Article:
Students eager to check their grades on SOLAR yesterday discovered a message informing them about a new $37.50 per semester fee, called the Academic Excellence and Success fee, which was approved by New York Governor Andrew Cuomo the day before.

Students are expected to pay $75, half for the upcoming semester and half for the current semester, which had four days left in it at the time of the announcement, by January 15.

This new fee comes on top of a 17% increase in fees announced last Spring and NYSUNY 2020, a $300 per year tuition increase that will raise tuition by $300 again for each of the next four years.

For out-of-state students, the retroactive fees are even steeper. The tuition increase of $670 per semester, plus the new fee, means that these students must pay $707 by January 15.

Students, many of who had objected to NYSUNY 2020 when it passed, quickly took to the internet to protest the fee. Most notable was a petition started by a Stony Brook student who gave his name as Jose Rivera and could not be reached for comment. It gathered over 1,500 signatures within a day of the university’s announcement.

The new fee was part of the NYSUNY 2020 plan that Stony Brook University submitted to the state, one which if approved by the governor would award the university $35 million dollars in a grant.

The fee, said President Stanley in his State of the University Address, “will allow the four University Centers to charge an academic excellence fee in recognition of their higher costs to educate.”

The SOLAR message explained how the money would be used:

“This fee will help bring the university much-needed resources to strengthen our academic programs in many ways, including improving the student-faculty ratio, providing timely access to classes needed for graduation, and creating new opportunities for students to work directly with some of the very best professors in the nation. The plan also provides for additional grants and scholarships,” it read.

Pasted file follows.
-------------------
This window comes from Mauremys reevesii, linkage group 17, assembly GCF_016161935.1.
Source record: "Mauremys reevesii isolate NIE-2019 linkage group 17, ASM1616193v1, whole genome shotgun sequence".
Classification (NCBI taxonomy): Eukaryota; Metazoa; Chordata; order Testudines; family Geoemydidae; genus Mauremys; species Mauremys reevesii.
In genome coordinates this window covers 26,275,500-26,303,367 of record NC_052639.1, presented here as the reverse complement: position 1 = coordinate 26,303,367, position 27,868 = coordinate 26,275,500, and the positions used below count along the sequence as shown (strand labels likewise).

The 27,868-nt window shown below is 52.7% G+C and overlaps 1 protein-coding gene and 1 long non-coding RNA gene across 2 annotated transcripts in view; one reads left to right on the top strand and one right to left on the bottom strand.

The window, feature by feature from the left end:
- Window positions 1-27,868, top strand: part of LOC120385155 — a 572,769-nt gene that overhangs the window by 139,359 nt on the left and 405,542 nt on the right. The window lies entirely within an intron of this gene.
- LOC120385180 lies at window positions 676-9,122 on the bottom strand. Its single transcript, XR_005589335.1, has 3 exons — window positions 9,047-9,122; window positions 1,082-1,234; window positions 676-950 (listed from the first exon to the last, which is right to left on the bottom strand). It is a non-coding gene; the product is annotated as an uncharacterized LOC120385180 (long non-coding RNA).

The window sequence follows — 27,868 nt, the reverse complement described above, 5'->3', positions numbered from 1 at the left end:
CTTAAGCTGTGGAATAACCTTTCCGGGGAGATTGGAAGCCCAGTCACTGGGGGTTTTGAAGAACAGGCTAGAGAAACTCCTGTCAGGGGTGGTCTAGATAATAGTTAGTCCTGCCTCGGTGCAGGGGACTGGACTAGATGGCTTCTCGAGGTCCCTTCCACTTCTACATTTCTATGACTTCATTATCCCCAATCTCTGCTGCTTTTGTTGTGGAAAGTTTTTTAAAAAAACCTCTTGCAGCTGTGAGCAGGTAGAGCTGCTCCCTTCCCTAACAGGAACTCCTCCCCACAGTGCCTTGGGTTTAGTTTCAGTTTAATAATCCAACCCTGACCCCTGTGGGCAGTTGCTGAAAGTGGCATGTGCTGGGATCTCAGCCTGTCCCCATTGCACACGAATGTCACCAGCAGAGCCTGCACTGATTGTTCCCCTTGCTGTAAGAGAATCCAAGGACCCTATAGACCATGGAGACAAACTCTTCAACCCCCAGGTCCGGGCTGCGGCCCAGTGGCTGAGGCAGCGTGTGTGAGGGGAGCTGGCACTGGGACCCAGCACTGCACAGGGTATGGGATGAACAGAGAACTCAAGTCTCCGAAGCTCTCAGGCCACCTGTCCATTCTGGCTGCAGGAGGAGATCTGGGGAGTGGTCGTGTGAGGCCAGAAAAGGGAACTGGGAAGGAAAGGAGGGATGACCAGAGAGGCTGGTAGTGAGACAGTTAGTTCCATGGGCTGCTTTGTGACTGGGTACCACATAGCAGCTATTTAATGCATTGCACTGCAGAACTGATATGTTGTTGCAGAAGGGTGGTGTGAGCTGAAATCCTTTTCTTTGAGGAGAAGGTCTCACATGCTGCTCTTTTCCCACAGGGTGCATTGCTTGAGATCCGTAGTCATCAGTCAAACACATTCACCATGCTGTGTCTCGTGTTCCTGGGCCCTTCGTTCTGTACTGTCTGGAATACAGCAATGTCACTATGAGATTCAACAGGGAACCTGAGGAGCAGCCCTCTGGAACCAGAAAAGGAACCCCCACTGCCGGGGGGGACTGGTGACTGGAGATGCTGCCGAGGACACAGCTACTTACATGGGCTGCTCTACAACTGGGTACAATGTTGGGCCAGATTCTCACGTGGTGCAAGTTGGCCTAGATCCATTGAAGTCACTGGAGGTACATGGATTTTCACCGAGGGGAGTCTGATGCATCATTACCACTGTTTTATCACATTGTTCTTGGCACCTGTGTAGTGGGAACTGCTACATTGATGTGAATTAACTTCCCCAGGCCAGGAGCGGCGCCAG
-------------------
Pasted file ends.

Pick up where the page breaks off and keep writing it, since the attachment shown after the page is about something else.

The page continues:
Based on the University’s proposal, the revenue generated from the new fee will remain consistent at $1.9 million per academic year. State law requested that a five-year plan for the fee be submitted as part of NYSUNY 2020, and therefore it seems unlikely that the Academic Excellence and Success fee will rise each year like tuition.

Still, students using Facebook, Twitter and change.org, the site the petition was hosted on, had plenty of complaints about the fee.

“Adding an Academic Excellence and Success fee without really defining the proportions of what exactly it will go to is really just unfair,” wrote one student.

“Stony Brook, you have done more to slow down my graduation than anything,” wrote another student, who was skeptical that the fee would help improve class availability.

“This is ridiculous and Stony Brook needs to learn we’re not their ATM,” wrote another, echoing the picture provided for the petition, which was of a sign that read “Students are not blank checks.”

While complaints on the internet were common, complaints received by the university were not.

“There were some questions, some complaints, but not that many,” said an employee at the Student Accounts Office, the number for which was included in the statement informing students of the fee.

Undergraduate Student Government President Mark Maloof encouraged students to sign the petition, though he later released a Facebook status that corrected some factual errors in the petition’s description, such as the implication that construction and academic funds are interchangeable.

He emphasized the fact that students are being asked to pay the added fee not only for the Spring 2012 semester, but for the Fall 2011 semester as well. The fee is not due until the semester is over, so students will be paying an added fee for services already rendered. The university was not able to name another time in SUNY’s history in which this took place, though a spokesman did point out that the rules regarding fees had been changed in September.

“The timeline of events has not helped the student outrage. Students are upset that their tuition increased in light of SUNY’s largest donation, but it will not go to ‘pay the bills.’ It is an investment in our advancement not in our upkeep. I must begrudgingly admit that I am not against a fee being implemented by State legislature. I understand that students at University Centers have more opportunities and resources and, as such, they are more costly. I do, along with many students, have a problem with paying a fee for the Fall retroactively. The Fall semester is over and students will not be able to take advantage of what the Fall Fee would have provided. The students are retroactively paying but cannot retroactively receive the benefits,” wrote Maloof in an email.

Reporting contributed by Jennifer Novotny and Samuel Liebrand